A lot of purists are expressing consternation over the popularity of a certain breed of cricketers – the T20 freelancers. Freelancing in cricket was prevalent long before Chris Gayle and Keiron Pollard became globetrotters playing in different continents, under different captains and wearing jerseys of varying colours bearing different crests. It isn’t a pursuit, by any stretch of imagination, solely of the modern cricketer with the riches of T20 beckoning them. No way should it be misconstrued that it is the advent of T20 that has raised questions on players’ commitments towards their country. If preferring country over remuneration was a genuine yardstick to measure a cricketer’s standing at the world stage, there wouldn’t have been so many websites, books and articles dedicated to one Sydney Francis Barnes, one of cricket’s original, maverick freelancers who believed in placing a value over his skills. That value was dearer to him, as many would testify; many who witnessed his cynical approach to participation in county cricket, esoterically blended with genius with the leather ball. Incredibly, Sydney Barnes, in spite of his obvious preferences and certain shades of eccentricity mingling with a sharp, nonchalant tongue, has never been left out of an England All Time XI, not even by the great Richie Benaud, one of the original voices of cricket commentary.
Long before Shane Warne bowled his ‘ball of the century’ that pitched outside leg, bamboozled the great Mike Gatting and pegged his off-stump back, Sydney Barnes had been there and done that. Long before cricket lovers understood the nuances of ball movement, swing, seam or spin, Sydney Barnes mastered the art of making the ball talk. And talk it did, as fluently and charmingly as Michael Holding in the commentary box. He was a man far ahead of his generation. Thus, it is no wonder that he continued picking wickets at a miserly average even after his 60s, a time when most modern cricketers would be ill-advised to even pick their own grandchildren up.
The magical career
Sydney Barnes was a blue blood professional in entirety. He was delivering a service where no one could match him and he valued it. Till date, in England’s long cricketing history, he remains the only player who regularly played for his country without playing regular county cricket. He represented minor counties and league cricket instead for the security they offered compared to county cricket, where players were offered just 5 pounds per match, sometimes leading them to take care of their own expenses. Probably there lie the seeds of cricket freelancing that we now see from the likes of Christopher Gayle or Keiron Pollard. But if you had to associate Barnes with one team, it would be Staffordshire for which he claimed 1441 wickets at a superhuman average of 8.15. In fact, single-digit averages were no big deal for the master tormentor, who only ever found Victor Trumper difficult to bowl at amongst all the hundreds of batsmen he dished out monster deliveries to. One of the very few exceptions made by Barnes was his appearance for Warwickshire in county cricket. He also represented Lancashire when it was skippered by England’s captain to tour Australia – Archie MacLaren. Barnes, thanks to his reputation, got a chance to bowl to his captain, rapped him in the knuckles and received a surprising gift as a response to his friendly apology – a ticket to Australia. The rest, as they say, is history. Barnes was just 15 when he started playing for Smethwick. Amongst the many other clubs that he represented are Rishton, Church, Burnley and Castleton Moor. Had county cricket taken his demands for proper remuneration seriously, there wouldn’t have been a bowling record that Barnes didn’t own. He played competitive league cricket until the age of 61.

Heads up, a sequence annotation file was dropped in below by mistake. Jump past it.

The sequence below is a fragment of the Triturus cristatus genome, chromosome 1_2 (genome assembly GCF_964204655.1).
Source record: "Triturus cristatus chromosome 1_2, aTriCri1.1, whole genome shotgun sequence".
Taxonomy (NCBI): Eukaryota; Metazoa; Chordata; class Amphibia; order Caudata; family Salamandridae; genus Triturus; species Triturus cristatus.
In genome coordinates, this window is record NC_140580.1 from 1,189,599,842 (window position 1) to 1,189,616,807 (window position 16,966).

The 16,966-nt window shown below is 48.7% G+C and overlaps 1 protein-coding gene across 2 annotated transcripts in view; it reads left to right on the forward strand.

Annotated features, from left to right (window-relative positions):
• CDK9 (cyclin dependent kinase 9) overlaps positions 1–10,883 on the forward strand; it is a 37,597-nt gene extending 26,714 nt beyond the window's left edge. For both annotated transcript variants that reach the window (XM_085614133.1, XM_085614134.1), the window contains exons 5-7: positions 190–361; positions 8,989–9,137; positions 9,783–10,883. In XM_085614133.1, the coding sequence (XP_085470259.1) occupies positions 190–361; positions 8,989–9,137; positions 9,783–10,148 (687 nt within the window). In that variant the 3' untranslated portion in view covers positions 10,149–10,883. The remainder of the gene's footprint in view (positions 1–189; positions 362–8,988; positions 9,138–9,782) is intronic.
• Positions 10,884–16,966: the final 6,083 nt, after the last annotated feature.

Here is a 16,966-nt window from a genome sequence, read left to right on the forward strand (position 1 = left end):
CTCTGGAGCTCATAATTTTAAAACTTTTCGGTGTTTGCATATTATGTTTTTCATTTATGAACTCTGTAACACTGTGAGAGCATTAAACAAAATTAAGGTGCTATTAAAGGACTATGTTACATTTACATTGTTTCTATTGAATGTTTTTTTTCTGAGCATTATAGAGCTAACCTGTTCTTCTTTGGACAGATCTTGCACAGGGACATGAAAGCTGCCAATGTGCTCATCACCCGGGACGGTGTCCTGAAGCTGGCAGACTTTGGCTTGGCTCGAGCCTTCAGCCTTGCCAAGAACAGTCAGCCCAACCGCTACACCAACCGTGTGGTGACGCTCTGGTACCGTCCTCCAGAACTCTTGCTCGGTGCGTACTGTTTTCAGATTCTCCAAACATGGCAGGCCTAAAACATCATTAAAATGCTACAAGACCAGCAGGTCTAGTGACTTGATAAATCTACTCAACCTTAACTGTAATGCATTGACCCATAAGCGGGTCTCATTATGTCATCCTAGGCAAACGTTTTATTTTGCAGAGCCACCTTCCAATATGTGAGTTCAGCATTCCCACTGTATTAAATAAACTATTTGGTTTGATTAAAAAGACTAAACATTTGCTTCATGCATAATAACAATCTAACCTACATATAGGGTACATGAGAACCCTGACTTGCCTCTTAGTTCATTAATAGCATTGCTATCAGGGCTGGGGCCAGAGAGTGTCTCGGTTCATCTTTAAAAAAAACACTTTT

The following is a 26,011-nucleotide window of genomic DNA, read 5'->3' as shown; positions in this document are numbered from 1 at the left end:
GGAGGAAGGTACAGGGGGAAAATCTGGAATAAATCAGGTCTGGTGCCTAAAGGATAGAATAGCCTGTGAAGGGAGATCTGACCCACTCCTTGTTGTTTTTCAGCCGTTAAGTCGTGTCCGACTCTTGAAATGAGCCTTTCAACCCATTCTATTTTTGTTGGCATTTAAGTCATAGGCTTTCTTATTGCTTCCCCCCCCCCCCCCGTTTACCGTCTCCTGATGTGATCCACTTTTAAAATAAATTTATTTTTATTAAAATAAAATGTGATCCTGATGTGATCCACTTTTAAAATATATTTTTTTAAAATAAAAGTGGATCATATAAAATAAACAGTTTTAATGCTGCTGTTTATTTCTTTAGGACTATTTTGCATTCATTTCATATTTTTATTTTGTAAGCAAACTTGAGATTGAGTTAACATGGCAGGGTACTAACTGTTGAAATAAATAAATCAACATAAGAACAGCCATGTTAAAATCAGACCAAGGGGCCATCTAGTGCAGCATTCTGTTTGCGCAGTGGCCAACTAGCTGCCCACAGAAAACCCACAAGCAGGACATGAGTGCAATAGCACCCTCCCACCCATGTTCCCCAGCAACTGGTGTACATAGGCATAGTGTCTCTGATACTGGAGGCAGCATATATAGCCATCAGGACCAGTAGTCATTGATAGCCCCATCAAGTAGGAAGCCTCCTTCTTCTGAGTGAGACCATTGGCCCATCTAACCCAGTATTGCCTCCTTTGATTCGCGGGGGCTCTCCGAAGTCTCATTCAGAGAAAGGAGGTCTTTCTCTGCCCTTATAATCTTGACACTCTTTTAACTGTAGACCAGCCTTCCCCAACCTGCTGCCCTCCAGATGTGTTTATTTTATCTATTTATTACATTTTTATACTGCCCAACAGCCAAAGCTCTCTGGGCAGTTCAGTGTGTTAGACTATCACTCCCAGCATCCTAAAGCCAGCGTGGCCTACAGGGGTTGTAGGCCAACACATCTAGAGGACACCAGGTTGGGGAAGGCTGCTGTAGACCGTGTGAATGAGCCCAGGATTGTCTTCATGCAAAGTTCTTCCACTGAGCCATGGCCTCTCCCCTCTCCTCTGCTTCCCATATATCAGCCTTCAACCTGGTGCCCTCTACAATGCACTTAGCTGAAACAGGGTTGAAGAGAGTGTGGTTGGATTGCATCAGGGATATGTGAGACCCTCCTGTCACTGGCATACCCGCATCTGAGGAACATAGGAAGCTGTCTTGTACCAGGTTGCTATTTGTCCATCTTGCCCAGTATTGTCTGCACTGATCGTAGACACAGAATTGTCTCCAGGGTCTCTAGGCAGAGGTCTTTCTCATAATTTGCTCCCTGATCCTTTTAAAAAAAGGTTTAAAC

The magical numbers
Sydney Barnes wasn’t just a trendsetter when it came to freelancing. He was a trendsetter in everything he did. In spite of claiming he hardly coached for more than 3 hours a day, Barnes was known for his strong work ethic and bowled hundreds of balls a day to master everything it did or could do. Long before fancy names like ‘doosra’ or ‘carrom ball’ were conjured, Barnes made the ball move in even stranger ways than what live footage of modern cricket can throw up. His numbers reflected his skill, with single-digit averages for league and club matches. In county cricket, he took 226 wickets at 19.71 apiece. In Test matches, he consumed 189 wickets at just 16.43 apiece – a scarcely believable number that has the Bradmanesque aura of invincibility around it. Barnes took 7 wickets per Test. If you want to put that into perspective, the numbers can be compared with Test cricket’s most prolific wicket taker, Muttiah Muralitharan, and contemporary cricket’s demolition man, Dale Steyn. Steyn has 332 wickets in 65 matches at just over 5 per match. Muralitharan has 800 from 133 at 6 per Test match.